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Apparently, the leakage of the PCF sensor is higher under same condition and its slope is gentler. This is natural since the leakage channel is of high refractive index, the same as that of the fiber core. Thus the leakage is much easier than that in the step fiber sensor. This discrepancy is highly significant when the polishing is shallow. Meanwhile, not being modified by the interface, the slope of the exponential function is smaller, corresponding to a slower change velocity. This is useful in sensor fabrication since the smaller slope means that the same loss range will correspond to a larger range of variance in polishing position. With this analysis of the evanescent field, their difference in performance in Fig. 7(d) is reasonable, where the sensitivity of PCF sensor is nearly twice that of the step fiber sensor. Obviously, the channel guided leakage is efficient and convenient in tunning, which is consistent to the guideline in SPR sensor design. Therefore, we have demonstrated that the D-shaped fiber SPR sensor based on PCF is a better choice than that based on step fibers.

We believe these differences arise from the different leakage regulation mechanisms of the two fiber types, where the structural parameters play important roles. So we analyze below the structural effects of PCF on the evanescent field, and model its impact on the sensor performance.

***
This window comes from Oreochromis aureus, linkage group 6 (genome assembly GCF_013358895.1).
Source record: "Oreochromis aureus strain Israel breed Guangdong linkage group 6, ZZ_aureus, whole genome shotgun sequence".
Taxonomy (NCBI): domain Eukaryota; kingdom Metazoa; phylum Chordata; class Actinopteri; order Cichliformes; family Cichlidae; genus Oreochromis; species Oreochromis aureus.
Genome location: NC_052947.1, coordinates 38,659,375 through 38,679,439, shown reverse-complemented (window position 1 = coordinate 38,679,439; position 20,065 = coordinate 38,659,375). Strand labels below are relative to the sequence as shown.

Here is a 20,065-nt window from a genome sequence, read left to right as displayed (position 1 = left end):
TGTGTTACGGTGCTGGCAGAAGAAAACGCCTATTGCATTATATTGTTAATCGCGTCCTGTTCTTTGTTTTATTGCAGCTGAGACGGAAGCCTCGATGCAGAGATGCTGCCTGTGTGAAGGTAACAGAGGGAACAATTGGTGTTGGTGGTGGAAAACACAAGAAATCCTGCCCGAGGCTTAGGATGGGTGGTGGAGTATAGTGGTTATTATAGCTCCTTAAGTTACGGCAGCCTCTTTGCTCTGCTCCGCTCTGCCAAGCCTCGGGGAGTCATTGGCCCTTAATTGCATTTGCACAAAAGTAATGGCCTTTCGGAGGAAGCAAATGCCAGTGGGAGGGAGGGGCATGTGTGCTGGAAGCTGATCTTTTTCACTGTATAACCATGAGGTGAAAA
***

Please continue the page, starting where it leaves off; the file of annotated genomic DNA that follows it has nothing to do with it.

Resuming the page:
4.3. Structural effects on the evanescent field

In Fig. 6, we have fitted both the sensitivity and Emax with respect to the structure parameters of the fiber. These results allow us to make some connections between the evanescent field and the sensor performance. The sensitivity and Emax are both linear functions of the rod diameter (Fig. 6(f) and (j) respectively), which suggests a linear relation between the evanescent field and the sensor performance. However, for different pitches and polishing plane positions, the sensitivity and Emax vary exponentially, according to

S=a1exp(b1x)Emax=a2exp(b2x)
where S stands for the sensitivity. It follows that
S=a2a1(b1/b2)Emax(b1/b2)
This result suggests that the sensitivity is a power law of Emax with an exponent equal to the ratio of coefficients that are extracted from the exponential fits of S and Emax, as shown in Fig. 6(e) and (i) with pitch as the variable. This exponent turns out to be k1 = (−3.3489)/(−1.1006) = 3.0428 for pitch variation and k2 = (−6.8723)/(−3.2044)= 2.1446 for polishing plane depth. These three structural parameters – the pitch of PCF, the height of the polishing plane and the rod diameter – thus vary significantly in their impact on the evanescent field. Apparently, to tune the sensor performance and the corresponding loss, changing the pitch is the most effective strategy, and varying the rod diameter the least effective.